Work is rapidly evolving. The Organisation for Economic Co-operation and Development (OECD) estimates that 14% of existing jobs in OECD countries could disappear as a result of automation, and another 32% could be partially automated. The World Economic Forum predicts that 133 million new jobs in major economies will be created by 2022 to meet the demands of the Fourth Industrial Revolution and calls for a “reskilling revolution” to ensure that talent supply matches shifts in demand.

Emphasis on formal academic qualifications may begin to wane as employers focus on useful skills rather than degrees. Enterprise virtual reality (VR) training could play an important role in this reskilling boom, especially as the convergence of artificial intelligence (AI), cloud computing and 5G connectivity enables more powerful and flexible VR training at a lower cost for companies.

The Changing Economy

The COVID-19 pandemic has reshaped the economy in a myriad of ways. As well as making many office workers into home workers and forcing companies to find effective methods for remote working and remote learning, it has also accelerated the drive toward automation, changing the jobs and skills that employers need. The World Economic Forum calls for a focus on “reskilling and future-proofing workforces for the jobs of the future” to improve social mobility and reduce inequity.

However, this reskilling revolution isn’t just about the workforce gaining technical skills. Also critical are the aspects of work that machines can’t take over: creativity, collaboration and interpersonal skills and the skills needed for non-automatable jobs like HR, child and health care, and education. But gaining and practicing these all-important “soft skills” and people skills is challenging in an environment where in-person contact is limited. Technology can play an important role here, with technological advances making remote training more accessible and more effective.

Coming Together in a Virtual World

VR is one of those tools that are gathering momentum for enterprise training. Enterprise VR is becoming more powerful, and organizations are applied it to a wider range of scenarios. VR immerses users in a realistic simulated environment, enabling companies to recreate workplace conditions anytime, anywhere.

VR training can be more effective than traditional training methods, because it provides “hands-on” experience and generates a wealth of valuable data. This data offers deep insights into employee performance on both an individual and a workforce level, can help improve training efficiency, and can highlight critical points of failure in the “real world.”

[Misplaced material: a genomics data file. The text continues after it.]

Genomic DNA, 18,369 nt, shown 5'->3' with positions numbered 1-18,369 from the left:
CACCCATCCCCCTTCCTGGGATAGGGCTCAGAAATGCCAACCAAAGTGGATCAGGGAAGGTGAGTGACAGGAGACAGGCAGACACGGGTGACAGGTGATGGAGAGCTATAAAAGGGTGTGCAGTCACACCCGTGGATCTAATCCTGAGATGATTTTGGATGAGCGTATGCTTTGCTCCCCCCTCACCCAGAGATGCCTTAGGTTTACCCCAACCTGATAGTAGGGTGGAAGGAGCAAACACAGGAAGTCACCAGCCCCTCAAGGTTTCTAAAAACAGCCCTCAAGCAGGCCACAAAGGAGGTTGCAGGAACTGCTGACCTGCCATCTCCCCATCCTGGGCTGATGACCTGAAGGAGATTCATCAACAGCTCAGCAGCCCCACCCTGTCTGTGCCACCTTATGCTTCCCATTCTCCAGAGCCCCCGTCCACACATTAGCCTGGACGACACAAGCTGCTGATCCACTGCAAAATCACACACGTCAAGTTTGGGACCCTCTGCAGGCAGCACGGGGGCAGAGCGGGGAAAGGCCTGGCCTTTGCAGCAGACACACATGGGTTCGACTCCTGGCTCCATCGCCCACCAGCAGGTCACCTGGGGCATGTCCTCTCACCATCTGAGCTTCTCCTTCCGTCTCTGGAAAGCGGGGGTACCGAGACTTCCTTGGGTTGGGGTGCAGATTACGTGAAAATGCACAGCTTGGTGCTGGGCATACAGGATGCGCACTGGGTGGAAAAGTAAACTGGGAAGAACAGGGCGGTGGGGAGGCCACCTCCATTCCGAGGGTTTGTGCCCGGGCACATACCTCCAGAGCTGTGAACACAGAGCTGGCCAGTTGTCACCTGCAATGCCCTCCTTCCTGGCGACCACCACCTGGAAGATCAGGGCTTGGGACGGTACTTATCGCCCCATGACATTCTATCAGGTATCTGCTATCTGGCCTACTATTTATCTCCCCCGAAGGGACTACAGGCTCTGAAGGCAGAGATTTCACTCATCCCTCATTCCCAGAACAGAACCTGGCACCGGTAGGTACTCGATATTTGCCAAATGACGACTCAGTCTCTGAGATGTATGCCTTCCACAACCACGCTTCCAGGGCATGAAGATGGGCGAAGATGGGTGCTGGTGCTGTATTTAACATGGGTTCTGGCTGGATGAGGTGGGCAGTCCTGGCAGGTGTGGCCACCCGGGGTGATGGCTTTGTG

Crucially, VR has collaboration at its heart. At a time when meaningful collaboration is particularly difficult, the value of VR here is clear: It enables productive co-working and co-learning without any physical contact. Learners can inhabit the same virtual space and interact with each other, and additional team members can also watch the session in 2D.

AI + 5G + Cloud

The convergence of advanced artificial intelligence, widespread 5G connectivity and powerful cloud computing is opening up more possibilities for enterprise VR, especially when it comes to soft skills training. Imagine, for example, learners interacting with an AI-powered avatar in a virtual environment. The avatar analyses the trainees’ movements and speech and responds in real time with relevant feedback and guidance, powered by AI. 5G then enables the platform to send data quickly, without lag or latency issues, and cloud technology means that the VR rendering happens in the cloud, so the device itself is simple and inexpensive.

This trio of technology is also presenting exciting possibilities for augmented reality (AR) training, although AR is more immediately applicable to technical skills than soft skills. In manufacturing, for example, the technology could guide a worker on a factory floor on how to use a piece of machinery with an AR overlay, powered by AI, that provides real-time analysis and instruction and remote diagnosis and corrections.

New Training Horizons

The COVID-19 pandemic has accelerated changes that were already underway. The skills we need to be successful at work are changing quickly, but the ways that we can gain these skills are, too. As companies have been forced to try new ways of working, the adoption of new workplace and training technology has been rapid, and experimentation and mistakes have led to improvements.

It is more important than ever for companies to find effective ways of reskilling and upskilling their employees remotely. Luckily, the combination of enterprise VR with AI, 5G and cloud computing is making it possible in exciting new ways.

Editor’s note: Don’t miss our infographic on experiential learning, which shares insights from learning leaders like this one.